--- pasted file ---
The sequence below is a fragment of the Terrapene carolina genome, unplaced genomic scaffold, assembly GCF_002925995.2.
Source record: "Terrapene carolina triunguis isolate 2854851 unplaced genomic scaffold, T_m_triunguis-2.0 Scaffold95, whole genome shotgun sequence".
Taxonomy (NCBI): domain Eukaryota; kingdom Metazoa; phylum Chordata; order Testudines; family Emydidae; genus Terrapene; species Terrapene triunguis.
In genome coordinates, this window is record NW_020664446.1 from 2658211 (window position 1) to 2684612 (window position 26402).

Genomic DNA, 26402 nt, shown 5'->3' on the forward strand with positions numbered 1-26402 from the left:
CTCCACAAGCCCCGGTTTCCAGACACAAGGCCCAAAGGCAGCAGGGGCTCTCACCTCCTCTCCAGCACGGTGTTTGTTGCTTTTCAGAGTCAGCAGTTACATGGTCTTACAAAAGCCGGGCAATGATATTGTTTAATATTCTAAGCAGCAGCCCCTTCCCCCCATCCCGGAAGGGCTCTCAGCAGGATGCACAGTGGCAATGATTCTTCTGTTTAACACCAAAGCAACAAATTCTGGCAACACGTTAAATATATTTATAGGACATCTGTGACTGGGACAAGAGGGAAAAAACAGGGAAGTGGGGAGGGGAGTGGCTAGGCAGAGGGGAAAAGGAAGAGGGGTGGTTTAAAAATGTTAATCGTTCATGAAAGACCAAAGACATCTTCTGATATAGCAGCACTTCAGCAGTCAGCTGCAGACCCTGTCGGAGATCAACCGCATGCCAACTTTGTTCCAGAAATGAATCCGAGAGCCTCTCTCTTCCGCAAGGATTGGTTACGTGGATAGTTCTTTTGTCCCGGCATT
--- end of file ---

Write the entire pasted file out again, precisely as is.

The sequence below is a fragment of the Terrapene carolina genome, unplaced genomic scaffold, assembly GCF_002925995.2.
Source record: "Terrapene carolina triunguis isolate 2854851 unplaced genomic scaffold, T_m_triunguis-2.0 Scaffold95, whole genome shotgun sequence".
Taxonomy (NCBI): domain Eukaryota; kingdom Metazoa; phylum Chordata; order Testudines; family Emydidae; genus Terrapene; species Terrapene triunguis.
In genome coordinates, this window is record NW_020664446.1 from 2658211 (window position 1) to 2684612 (window position 26402).

Genomic DNA, 26402 nt, shown 5'->3' on the forward strand with positions numbered 1-26402 from the left:
CTCCACAAGCCCCGGTTTCCAGACACAAGGCCCAAAGGCAGCAGGGGCTCTCACCTCCTCTCCAGCACGGTGTTTGTTGCTTTTCAGAGTCAGCAGTTACATGGTCTTACAAAAGCCGGGCAATGATATTGTTTAATATTCTAAGCAGCAGCCCCTTCCCCCCATCCCGGAAGGGCTCTCAGCAGGATGCACAGTGGCAATGATTCTTCTGTTTAACACCAAAGCAACAAATTCTGGCAACACGTTAAATATATTTATAGGACATCTGTGACTGGGACAAGAGGGAAAAAACAGGGAAGTGGGGAGGGGAGTGGCTAGGCAGAGGGGAAAAGGAAGAGGGGTGGTTTAAAAATGTTAATCGTTCATGAAAGACCAAAGACATCTTCTGATATAGCAGCACTTCAGCAGTCAGCTGCAGACCCTGTCGGAGATCAACCGCATGCCAACTTTGTTCCAGAAATGAATCCGAGAGCCTCTCTCTTCCGCAAGGATTGGTTACGTGGATAGTTCTTTTGTCCCGGCATT